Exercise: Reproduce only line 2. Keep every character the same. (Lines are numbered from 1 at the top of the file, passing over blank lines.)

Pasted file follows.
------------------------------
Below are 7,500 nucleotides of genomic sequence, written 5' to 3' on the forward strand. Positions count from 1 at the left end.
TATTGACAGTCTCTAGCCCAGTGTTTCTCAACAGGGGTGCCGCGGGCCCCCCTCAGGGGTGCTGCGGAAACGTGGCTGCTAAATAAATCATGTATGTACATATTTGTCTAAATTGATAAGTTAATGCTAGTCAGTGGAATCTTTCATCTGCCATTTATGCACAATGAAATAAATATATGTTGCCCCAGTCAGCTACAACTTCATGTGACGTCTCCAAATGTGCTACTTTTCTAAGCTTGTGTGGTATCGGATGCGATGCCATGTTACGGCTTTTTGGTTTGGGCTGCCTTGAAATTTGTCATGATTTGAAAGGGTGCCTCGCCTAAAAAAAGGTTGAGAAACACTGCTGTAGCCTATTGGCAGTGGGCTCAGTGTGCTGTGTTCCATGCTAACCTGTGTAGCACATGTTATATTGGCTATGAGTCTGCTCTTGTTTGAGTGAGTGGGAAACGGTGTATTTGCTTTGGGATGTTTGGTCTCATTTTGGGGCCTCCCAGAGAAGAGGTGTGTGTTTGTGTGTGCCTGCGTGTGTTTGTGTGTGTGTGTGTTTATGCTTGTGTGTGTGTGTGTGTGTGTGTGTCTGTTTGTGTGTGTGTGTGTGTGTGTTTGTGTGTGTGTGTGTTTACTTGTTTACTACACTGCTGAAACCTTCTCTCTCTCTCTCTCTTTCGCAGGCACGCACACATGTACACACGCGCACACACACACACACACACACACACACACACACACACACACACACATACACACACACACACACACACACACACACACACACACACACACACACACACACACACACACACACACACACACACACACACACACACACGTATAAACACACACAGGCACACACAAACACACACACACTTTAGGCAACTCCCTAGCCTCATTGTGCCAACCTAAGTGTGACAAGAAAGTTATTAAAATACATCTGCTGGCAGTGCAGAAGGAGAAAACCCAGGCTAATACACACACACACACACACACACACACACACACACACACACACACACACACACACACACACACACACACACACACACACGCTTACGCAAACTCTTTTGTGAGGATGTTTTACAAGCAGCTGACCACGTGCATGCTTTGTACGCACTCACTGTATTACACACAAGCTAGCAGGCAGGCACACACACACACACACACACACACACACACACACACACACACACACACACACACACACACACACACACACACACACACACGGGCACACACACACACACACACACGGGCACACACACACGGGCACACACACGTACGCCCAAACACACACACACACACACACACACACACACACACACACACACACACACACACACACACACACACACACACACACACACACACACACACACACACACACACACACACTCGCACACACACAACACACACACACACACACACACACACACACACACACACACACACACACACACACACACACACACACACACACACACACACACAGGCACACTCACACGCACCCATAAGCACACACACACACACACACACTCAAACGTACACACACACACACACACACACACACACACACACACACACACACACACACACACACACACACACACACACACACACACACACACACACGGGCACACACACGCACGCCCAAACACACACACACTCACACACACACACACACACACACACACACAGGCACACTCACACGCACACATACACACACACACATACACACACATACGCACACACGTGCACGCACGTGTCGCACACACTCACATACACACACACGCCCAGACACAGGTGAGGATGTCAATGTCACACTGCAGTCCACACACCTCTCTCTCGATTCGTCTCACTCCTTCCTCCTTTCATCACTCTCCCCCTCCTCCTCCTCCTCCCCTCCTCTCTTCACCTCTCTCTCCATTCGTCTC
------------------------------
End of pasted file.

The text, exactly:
TATTGACAGTCTCTAGCCCAGTGTTTCTCAACAGGGGTGCCGCGGGCCCCCCTCAGGGGTGCTGCGGAAACGTGGCTGCTAAATAAATCATGTATGTACATATTTGTCTAAATTGATAAGTTAATGCTAGTCAGTGGAATCTTTCATCTGCCATTTATGCACAATGAAATAAATATATGTTGCCCCAGTCAGCTACAACTTCATGTGACGTCTCCAAATGTGCTACTTTTCTAAGCTTGTGTGGTATCGGATGCGATGCCATGTTACGGCTTTTTGGTTTGGGCTGCCTTGAAATTTGTCATGATTTGAAAGGGTGCCTCGCCTAAAAAAAGGTTGAGAAACACTGCTGTAGCCTATTGGCAGTGGGCTCAGTGTGCTGTGTTCCATGCTAACCTGTGTAGCACATGTTATATTGGCTATGAGTCTGCTCTTGTTTGAGTGAGTGGGAAACGGTGTATTTGCTTTGGGATGTTTGGTCTCATTTTGGGGCCTCCCAGAGAAGAGGTGTGTGTTTGTGTGTGCCTGCGTGTGTTTGTGTGTGTGTGTGTTTATGCTTGTGTGTGTGTGTGTGTGTGTGTGTCTGTTTGTGTGTGTGTGTGTGTGTGTTTGTGTGTGTGTGTGTTTACTTGTTTACTACACTGCTGAAACCTTCTCTCTCTCTCTCTCTTTCGCAGGCACGCACACATGTACACACGCGCACACACACACACACACACACACACACACACACACACACACACACATACACACACACACACACACACACACACACACACACACACACACACACACACACACACACACACACACACACACACACACACACACACACGTATAAACACACACAGGCACACACAAACACACACACACTTTAGGCAACTCCCTAGCCTCATTGTGCCAACCTAAGTGTGACAAGAAAGTTATTAAAATACATCTGCTGGCAGTGCAGAAGGAGAAAACCCAGGCTAATACACACACACACACACACACACACACACACACACACACACACACACACACACACACACACACACACACACACACACACGCTTACGCAAACTCTTTTGTGAGGATGTTTTACAAGCAGCTGACCACGTGCATGCTTTGTACGCACTCACTGTATTACACACAAGCTAGCAGGCAGGCACACACACACACACACACACACACACACACACACACACACACACACACACACACACACACACACACACACACACACACACGGGCACACACACACACACACACACGGGCACACACACACGGGCACACACACGTACGCCCAAACACACACACACACACACACACACACACACACACACACACACACACACACACACACACACACACACACACACACACACACACACACACACACACACACACACACACTCGCACACACACAACACACACACACACACACACACACACACACACACACACACACACACACACACACACACACACACACACACACACACACACACAGGCACACTCACACGCACCCATAAGCACACACACACACACACACACTCAAACGTACACACACACACACACACACACACACACACACACACACACACACACACACACACACACACACACACACACACACACACACACACACACGGGCACACACACGCACGCCCAAACACACACACACTCACACACACACACACACACACACACACACAGGCACACTCACACGCACACATACACACACACACATACACACACATACGCACACACGTGCACGCACGTGTCGCACACACTCACATACACACACACGCCCAGACACAGGTGAGGATGTCAATGTCACACTGCAGTCCACACACCTCTCTCTCGATTCGTCTCACTCCTTCCTCCTTTCATCACTCTCCCCCTCCTCCTCCTCCTCCCCTCCTCTCTTCACCTCTCTCTCCATTCGTCTC